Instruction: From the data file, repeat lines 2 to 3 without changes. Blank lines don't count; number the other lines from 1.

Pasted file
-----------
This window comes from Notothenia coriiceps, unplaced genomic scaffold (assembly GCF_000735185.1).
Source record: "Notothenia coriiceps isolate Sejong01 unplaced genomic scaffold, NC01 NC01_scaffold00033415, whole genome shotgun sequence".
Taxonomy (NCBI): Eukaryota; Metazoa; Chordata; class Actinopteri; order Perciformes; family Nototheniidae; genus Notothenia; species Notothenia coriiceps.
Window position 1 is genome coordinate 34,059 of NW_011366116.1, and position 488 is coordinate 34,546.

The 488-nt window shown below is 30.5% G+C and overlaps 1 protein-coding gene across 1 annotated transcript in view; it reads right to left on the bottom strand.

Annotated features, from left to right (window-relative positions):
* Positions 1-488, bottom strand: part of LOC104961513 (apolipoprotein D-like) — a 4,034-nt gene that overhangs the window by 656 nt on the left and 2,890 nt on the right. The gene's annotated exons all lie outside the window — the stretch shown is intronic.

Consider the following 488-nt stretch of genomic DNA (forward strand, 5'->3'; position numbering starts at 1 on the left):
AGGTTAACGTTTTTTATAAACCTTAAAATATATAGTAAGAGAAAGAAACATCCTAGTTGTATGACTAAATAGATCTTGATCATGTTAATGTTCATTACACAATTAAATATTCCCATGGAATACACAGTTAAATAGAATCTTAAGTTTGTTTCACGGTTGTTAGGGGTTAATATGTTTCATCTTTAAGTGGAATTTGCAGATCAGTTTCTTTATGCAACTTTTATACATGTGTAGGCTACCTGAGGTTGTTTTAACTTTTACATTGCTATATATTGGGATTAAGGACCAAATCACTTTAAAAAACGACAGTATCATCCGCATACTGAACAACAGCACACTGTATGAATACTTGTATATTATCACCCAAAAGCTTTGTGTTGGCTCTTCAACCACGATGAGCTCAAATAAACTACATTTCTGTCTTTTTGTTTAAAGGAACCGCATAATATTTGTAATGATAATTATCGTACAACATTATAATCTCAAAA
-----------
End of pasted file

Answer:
Source record: "Notothenia coriiceps isolate Sejong01 unplaced genomic scaffold, NC01 NC01_scaffold00033415, whole genome shotgun sequence".
Taxonomy (NCBI): Eukaryota; Metazoa; Chordata; class Actinopteri; order Perciformes; family Nototheniidae; genus Notothenia; species Notothenia coriiceps.